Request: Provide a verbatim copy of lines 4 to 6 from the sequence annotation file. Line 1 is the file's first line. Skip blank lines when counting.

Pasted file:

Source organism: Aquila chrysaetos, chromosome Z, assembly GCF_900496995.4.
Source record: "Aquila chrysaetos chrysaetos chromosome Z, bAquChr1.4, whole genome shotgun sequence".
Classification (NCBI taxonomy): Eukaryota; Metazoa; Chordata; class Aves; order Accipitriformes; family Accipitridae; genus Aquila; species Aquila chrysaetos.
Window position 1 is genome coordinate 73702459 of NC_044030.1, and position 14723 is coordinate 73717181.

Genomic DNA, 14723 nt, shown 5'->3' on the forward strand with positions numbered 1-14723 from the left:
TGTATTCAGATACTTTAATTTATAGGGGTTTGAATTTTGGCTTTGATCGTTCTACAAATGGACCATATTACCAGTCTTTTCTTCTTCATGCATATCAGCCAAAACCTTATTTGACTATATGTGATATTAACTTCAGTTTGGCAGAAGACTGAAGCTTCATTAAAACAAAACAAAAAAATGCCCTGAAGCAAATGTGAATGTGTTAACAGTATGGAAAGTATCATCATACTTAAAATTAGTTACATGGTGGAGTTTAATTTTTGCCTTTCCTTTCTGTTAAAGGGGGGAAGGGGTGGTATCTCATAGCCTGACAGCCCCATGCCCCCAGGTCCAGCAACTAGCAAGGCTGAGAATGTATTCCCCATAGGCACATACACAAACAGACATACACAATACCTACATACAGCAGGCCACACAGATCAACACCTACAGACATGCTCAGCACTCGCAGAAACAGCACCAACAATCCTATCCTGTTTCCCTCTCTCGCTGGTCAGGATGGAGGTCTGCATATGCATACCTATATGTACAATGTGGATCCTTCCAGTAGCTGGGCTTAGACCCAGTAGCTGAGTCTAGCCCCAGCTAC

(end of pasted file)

Window position 1 is genome coordinate 73702459 of NC_044030.1, and position 14723 is coordinate 73717181.

Genomic DNA, 14723 nt, shown 5'->3' on the forward strand with positions numbered 1-14723 from the left:
TGTATTCAGATACTTTAATTTATAGGGGTTTGAATTTTGGCTTTGATCGTTCTACAAATGGACCATATTACCAGTCTTTTCTTCTTCATGCATATCAGCCAAAACCTTATTTGACTATATGTGATATTAACTTCAGTTTGGCAGAAGACTGAAGCTTCATTAAAACAAAACAAAAAAATGCCCTGAAGCAAATGTGAATGTGTTAACAGTATGGAAAGTATCATCATACTTAAAATTAGTTACATGGTGGAGTTTAATTTTTGCCTTTCCTTTCTGTTAAAGGGGGGAAGGGGTGGTATCTCATAGCCTGACAGCCCCATGCCCCCAGGTCCAGCAACTAGCAAGGCTGAGAATGTATTCCCCATAGGCACATACACAAACAGACATACACAATACCTACATACAGCAGGCCACACAGATCAACACCTACAGACATGCTCAGCACTCGCAGAAACAGCACCAACAATCCTATCCTGTTTCCCTCTCTCGCTGGTCAGGATGGAGGTCTGCATATGCATACCTATATGTACAATGTGGATCCTTCCAGTAGCTGGGCTTAGACCCAGTAGCTGAGTCTAGCCCCAGCTAC